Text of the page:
Every month in my fitness classes we have a new challenge. Such challenges have included things like lower body challenge, core challenge, and even stretching challenge. I am writing about the August challenge to bring in the entire community and expand the challenge in hopes to create new habits and attitudes for all! The August challenge has begun and its concept is dynamic warm-up.
A dynamic warm-up preps the body for movement. We do this in any of my classes and trainings, but this month we are going to be extremely intentional and focused on warming up for a specific amount of time. Everyone will be loose, ready, and possibly quite sweaty in prep to launch into the workout.
I have asked everyone to think of their muscles like rubber bands. Often times workouts are done early in the morning just after waking up, or later in the day after sitting at a desk for hours. If this is the case then lunging right into movement could cause the rubber band, AKA the muscles, to snap. This is not good for top performance, and injury is possible.
Likewise, if we are still and holding a stretch (known as static stretching), before doing any form of movement, we may overextend the muscles. Pulls, sprains, strains, and tears do not only happen when we are jumping on courts or lifting heavy furniture. If muscles are not primed for movement we can hurt our bodies anytime.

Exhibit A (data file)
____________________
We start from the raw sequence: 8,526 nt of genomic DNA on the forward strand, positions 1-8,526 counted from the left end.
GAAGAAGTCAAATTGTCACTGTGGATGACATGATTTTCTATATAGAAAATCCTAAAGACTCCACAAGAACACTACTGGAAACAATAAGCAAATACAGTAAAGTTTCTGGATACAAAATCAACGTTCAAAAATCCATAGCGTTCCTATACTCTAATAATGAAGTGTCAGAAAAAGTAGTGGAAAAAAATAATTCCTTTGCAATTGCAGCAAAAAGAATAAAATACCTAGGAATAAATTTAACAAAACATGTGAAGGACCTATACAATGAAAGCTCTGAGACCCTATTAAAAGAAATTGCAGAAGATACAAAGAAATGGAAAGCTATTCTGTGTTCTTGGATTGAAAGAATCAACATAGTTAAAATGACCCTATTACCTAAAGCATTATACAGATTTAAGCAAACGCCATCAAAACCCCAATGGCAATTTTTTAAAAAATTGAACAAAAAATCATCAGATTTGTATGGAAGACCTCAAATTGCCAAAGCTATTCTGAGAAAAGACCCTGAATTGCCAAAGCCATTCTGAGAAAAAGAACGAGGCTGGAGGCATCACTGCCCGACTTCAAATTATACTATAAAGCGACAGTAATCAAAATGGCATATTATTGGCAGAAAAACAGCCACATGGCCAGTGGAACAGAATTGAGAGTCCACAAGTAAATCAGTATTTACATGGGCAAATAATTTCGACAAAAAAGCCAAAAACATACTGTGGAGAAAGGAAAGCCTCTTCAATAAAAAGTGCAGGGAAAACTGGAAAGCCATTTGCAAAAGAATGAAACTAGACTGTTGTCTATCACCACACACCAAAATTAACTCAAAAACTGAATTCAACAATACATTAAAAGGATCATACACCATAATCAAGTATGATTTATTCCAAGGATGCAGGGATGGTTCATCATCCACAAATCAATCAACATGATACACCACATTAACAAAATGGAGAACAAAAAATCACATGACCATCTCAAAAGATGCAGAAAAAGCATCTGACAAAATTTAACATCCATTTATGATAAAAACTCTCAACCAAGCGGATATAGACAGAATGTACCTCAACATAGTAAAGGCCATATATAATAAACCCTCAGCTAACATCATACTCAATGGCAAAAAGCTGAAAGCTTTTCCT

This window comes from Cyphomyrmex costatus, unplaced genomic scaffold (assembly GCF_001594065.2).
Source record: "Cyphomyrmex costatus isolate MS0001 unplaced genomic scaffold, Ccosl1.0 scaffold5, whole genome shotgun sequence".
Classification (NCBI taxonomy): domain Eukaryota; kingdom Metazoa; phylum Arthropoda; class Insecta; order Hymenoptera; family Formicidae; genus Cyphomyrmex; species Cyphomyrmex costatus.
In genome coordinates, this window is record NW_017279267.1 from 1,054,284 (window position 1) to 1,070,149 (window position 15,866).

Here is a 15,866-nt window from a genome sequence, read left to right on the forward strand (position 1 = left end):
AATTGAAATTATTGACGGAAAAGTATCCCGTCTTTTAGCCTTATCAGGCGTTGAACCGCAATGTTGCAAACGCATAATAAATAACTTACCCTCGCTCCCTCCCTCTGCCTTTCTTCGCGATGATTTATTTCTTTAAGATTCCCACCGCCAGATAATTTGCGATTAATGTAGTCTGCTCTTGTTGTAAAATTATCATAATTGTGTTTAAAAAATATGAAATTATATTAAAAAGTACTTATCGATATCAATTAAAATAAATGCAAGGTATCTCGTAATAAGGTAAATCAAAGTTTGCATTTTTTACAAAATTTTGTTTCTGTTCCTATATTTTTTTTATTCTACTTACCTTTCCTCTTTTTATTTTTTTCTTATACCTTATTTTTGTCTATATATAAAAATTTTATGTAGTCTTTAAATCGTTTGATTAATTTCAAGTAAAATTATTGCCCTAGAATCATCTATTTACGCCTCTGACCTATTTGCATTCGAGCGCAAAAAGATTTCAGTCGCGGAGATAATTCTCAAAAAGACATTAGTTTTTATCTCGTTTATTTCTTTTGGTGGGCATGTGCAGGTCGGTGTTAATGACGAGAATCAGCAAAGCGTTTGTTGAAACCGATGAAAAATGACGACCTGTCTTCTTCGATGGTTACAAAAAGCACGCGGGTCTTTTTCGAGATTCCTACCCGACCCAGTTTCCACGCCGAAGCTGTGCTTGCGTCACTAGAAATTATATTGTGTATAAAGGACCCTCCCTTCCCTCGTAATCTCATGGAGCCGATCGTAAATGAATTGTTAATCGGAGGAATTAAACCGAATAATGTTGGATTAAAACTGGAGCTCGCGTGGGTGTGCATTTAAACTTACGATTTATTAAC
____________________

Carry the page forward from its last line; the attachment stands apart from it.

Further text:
When my participants start to move, you can usually hear me call out a familiar line: Get that blood moving!
Dynamic warm-ups aid in blood circulation. If your blood is pumping, you will feel better in your stretching, your activity, and your overall well-being.
For example if a person would like to stop swearing he or she could place a rubber band around the wrist and every time they used an inappropriate word, the rubber band could be pulled back and let go, allowing it to snap the wrist. By looking down and seeing the rubber band reminder it will help the individual to tame the tongue and avoid the snap.
This month I have handed out rubber bands to my classes and clients to represent the muscles we often neglect. Sometimes we know we are rushing through our warm-ups or not offering an efficient cool down. We may have back pain that needs looked into or need to provide some TLC to our hamstrings but haven’t invested in a foam roller yet. We have arthritis and bad knees, or a shoulder that feels reliefs if only we stand up from the desk a few times a day. We have but one body, and we can either pay for it now with time, attention, funds, and energy, or pay for it later with deductibles. Maybe your rubber band can represent the muscles you need to tend to plus another habit you would like to create. It’s your rubber band.